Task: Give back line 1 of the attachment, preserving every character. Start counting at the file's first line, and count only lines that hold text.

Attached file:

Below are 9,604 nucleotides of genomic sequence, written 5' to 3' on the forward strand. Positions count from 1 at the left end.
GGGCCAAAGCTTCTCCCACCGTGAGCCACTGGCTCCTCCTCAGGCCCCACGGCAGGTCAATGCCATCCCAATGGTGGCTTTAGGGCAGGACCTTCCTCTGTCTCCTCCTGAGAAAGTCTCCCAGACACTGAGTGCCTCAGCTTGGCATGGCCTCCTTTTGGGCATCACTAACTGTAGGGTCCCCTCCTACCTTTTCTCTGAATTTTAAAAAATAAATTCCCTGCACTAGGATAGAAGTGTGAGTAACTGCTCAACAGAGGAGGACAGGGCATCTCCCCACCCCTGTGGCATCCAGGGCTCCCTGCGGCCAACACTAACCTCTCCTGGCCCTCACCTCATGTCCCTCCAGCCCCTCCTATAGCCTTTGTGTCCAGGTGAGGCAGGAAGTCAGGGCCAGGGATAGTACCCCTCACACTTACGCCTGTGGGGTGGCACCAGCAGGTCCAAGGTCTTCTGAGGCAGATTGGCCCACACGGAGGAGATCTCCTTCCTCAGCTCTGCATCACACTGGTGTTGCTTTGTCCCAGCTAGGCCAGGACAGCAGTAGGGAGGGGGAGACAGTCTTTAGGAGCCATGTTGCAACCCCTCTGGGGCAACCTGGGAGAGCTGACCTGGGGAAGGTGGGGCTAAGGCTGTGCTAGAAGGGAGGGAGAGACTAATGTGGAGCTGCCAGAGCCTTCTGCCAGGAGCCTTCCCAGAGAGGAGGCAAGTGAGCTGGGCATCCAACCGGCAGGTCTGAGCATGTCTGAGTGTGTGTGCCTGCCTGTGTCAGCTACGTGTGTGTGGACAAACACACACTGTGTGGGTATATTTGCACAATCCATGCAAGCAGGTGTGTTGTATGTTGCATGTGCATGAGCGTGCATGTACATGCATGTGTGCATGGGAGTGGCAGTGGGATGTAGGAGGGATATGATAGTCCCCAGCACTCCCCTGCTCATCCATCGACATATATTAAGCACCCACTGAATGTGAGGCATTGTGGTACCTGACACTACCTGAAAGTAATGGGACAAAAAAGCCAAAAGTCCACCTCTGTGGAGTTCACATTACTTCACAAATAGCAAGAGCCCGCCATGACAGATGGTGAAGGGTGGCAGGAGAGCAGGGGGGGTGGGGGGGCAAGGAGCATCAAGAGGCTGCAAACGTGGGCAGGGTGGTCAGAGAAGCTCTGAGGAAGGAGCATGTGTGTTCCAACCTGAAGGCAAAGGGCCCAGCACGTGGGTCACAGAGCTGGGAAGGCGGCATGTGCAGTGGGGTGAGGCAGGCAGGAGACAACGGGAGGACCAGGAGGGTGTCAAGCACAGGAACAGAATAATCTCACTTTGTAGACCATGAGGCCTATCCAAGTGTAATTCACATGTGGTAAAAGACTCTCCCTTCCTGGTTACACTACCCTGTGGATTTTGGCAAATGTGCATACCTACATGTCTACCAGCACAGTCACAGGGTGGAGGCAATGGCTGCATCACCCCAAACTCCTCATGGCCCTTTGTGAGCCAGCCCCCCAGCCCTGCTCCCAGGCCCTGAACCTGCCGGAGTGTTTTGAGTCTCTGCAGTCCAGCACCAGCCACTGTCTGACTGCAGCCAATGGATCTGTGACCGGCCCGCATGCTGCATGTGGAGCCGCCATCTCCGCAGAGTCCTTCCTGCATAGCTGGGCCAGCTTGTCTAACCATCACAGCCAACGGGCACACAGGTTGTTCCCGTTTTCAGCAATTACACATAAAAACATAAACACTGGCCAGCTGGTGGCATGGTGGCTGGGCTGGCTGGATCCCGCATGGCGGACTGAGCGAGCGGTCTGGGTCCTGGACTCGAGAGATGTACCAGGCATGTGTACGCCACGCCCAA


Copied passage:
Below are 9,604 nucleotides of genomic sequence, written 5' to 3' on the forward strand. Positions count from 1 at the left end.